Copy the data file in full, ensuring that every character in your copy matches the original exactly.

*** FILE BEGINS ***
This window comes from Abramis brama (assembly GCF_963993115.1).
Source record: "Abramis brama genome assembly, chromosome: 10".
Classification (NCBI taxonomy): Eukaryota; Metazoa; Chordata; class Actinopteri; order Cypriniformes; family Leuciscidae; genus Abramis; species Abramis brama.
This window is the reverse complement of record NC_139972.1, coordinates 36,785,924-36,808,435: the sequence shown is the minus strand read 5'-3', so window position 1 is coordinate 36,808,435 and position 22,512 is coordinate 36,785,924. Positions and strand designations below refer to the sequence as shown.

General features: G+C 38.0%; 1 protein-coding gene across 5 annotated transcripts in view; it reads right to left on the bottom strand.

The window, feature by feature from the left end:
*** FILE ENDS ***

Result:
This window comes from Abramis brama (assembly GCF_963993115.1).
Source record: "Abramis brama genome assembly, chromosome: 10".
Classification (NCBI taxonomy): Eukaryota; Metazoa; Chordata; class Actinopteri; order Cypriniformes; family Leuciscidae; genus Abramis; species Abramis brama.
This window is the reverse complement of record NC_139972.1, coordinates 36,785,924-36,808,435: the sequence shown is the minus strand read 5'-3', so window position 1 is coordinate 36,808,435 and position 22,512 is coordinate 36,785,924. Positions and strand designations below refer to the sequence as shown.

General features: G+C 38.0%; 1 protein-coding gene across 5 annotated transcripts in view; it reads right to left on the bottom strand.

The window, feature by feature from the left end: